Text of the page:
Remove the cross over pipe. Please see our article on cross over pipe removal for additional assistance.

Remove the reference sensors.
Figure 7

Remove the reference sensors. Please see our article on reference sensor removal for additional assistance.

Remove the muffler; please see our article on muffler removal for additional assistance.
Figure 8

Remove the muffler; please see our article on muffler removal for additional assistance.

Remove the transaxle; please see our article on transaxle removal for additional assistance.
Figure 9

Remove the transaxle; please see our article on transaxle removal for additional assistance.

Remove the starter motor; please see our article on starter motor removal for additional assistance.
Figure 10

Remove the starter motor; please see our article on starter motor removal for additional assistance.

Disconnect the wiring harness for the starter motor from the bell housing and slide the wires out of the way.
Figure 11

Disconnect the wiring harness for the starter motor from the bell housing and slide the wires out of the way.

Remove the clutch slave cylinder from the bell housing and let it hang out of the way.
Figure 12

Remove the clutch slave cylinder from the bell housing and let it hang out of the way. Disconnect the hydraulic line from the bell housing.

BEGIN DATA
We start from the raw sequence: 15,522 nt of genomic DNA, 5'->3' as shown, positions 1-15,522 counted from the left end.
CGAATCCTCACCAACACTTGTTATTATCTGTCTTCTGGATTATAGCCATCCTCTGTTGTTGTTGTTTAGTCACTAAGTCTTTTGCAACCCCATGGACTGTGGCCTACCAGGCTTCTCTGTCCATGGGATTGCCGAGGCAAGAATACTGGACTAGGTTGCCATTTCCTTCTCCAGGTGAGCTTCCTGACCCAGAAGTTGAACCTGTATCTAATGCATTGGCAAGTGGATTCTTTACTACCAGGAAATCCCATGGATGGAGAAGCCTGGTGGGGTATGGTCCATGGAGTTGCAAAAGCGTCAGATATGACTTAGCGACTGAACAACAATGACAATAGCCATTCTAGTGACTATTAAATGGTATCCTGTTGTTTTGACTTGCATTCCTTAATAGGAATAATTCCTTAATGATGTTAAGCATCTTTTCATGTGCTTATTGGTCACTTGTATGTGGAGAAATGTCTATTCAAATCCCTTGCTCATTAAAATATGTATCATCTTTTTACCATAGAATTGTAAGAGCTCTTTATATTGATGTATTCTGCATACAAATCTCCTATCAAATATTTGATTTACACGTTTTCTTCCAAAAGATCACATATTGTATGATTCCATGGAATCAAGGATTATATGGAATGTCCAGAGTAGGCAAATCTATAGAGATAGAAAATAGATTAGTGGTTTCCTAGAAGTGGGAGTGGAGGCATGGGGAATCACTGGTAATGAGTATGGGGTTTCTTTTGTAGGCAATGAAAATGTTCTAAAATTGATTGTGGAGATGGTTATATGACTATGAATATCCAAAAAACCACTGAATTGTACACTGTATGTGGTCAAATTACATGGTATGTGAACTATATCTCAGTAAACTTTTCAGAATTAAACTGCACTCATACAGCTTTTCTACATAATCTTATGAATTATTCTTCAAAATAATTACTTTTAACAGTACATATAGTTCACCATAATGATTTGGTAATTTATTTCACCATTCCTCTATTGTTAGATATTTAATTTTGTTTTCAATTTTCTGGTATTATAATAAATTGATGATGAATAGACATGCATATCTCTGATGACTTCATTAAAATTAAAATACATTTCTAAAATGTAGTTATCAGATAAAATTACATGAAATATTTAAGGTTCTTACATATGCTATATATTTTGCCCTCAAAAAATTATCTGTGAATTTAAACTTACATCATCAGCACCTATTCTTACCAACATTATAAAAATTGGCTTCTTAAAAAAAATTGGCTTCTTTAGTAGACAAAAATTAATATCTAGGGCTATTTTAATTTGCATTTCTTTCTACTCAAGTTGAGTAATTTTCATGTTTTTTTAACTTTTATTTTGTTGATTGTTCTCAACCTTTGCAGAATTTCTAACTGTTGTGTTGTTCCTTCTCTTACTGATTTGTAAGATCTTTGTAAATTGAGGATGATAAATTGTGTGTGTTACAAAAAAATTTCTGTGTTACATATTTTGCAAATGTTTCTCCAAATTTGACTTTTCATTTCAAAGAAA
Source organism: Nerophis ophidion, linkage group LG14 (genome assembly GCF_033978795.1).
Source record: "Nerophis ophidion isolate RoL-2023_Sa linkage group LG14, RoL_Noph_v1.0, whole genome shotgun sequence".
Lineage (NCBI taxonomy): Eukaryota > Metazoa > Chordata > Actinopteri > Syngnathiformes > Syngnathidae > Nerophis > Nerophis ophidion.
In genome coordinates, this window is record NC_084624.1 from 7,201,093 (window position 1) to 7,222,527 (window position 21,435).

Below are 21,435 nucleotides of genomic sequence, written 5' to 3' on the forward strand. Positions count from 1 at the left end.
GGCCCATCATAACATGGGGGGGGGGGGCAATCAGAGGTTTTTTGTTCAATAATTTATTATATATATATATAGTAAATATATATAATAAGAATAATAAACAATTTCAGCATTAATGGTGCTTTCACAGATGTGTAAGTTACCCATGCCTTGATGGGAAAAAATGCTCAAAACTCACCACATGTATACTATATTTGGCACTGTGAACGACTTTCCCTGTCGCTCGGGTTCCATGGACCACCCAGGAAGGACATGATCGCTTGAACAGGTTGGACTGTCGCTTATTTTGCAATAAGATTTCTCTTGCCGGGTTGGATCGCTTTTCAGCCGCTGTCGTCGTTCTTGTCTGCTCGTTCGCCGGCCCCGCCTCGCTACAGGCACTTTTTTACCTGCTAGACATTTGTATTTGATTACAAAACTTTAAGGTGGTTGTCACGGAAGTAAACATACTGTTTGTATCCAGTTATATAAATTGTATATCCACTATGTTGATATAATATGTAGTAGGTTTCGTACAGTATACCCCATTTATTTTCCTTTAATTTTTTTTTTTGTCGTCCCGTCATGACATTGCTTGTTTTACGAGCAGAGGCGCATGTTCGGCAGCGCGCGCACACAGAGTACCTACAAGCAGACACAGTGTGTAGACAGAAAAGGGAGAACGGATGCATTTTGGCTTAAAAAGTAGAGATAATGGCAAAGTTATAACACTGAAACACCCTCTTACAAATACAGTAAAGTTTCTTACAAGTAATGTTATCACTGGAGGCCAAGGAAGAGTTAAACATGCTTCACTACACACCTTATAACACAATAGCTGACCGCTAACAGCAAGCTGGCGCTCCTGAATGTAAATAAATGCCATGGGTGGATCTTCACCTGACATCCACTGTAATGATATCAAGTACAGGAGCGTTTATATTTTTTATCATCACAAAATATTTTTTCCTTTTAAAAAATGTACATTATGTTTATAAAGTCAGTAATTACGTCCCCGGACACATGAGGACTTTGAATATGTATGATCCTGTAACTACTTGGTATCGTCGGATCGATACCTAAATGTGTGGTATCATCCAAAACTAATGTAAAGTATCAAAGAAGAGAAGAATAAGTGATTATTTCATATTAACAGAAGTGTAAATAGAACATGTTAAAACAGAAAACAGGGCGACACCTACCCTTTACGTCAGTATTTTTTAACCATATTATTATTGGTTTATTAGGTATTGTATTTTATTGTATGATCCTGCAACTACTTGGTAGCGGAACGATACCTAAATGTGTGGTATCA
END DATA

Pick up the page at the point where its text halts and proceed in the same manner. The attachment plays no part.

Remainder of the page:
You will need to remove the two 13mm bolts holding the shift lever from the torque tube; you will already have removed the linkage from the shifter when removing the transaxle.
Figure 13

You will need to remove the two 13mm bolts holding the shift lever from the torque tube; you will already have removed the linkage from the shifter when removing the transaxle.

Remove the shifter from the tunnel.
Figure 14

Remove the shifter from the tunnel.

You are going to remove the rest of the exhaust system.
Figure 15

You are going to remove the rest of the exhaust system. Depending on the condition of the exhaust system you may need to improvise if yours has been hacked and welded together. Begin by disconnecting the turbo waste gate pipe, which is connected to the torque tube (yellow arrow) from the main pipe and then the main pipe from its hangers (red arrows).

Remove the clamp for the waste gate pipe (red arrow).
Figure 16

Remove the clamp for the waste gate pipe (red arrow).

With the waste gate pipe disconnected you can slip the main exhaust pipe off its hangers and set it aside.
Figure 17

With the waste gate pipe disconnected you can slip the main exhaust pipe off its hangers and set it aside.

Remove the heat shield from the left side of the tunnel.
Figure 18

Remove the heat shield from the left side of the tunnel.

Disconnect the vacuum line from the top of the pop off valve or waste gate (red arrow).
Figure 19

Disconnect the vacuum line from the top of the pop off valve or waste gate (red arrow).

The waste gate is secured to the torque tube by a metal bracket.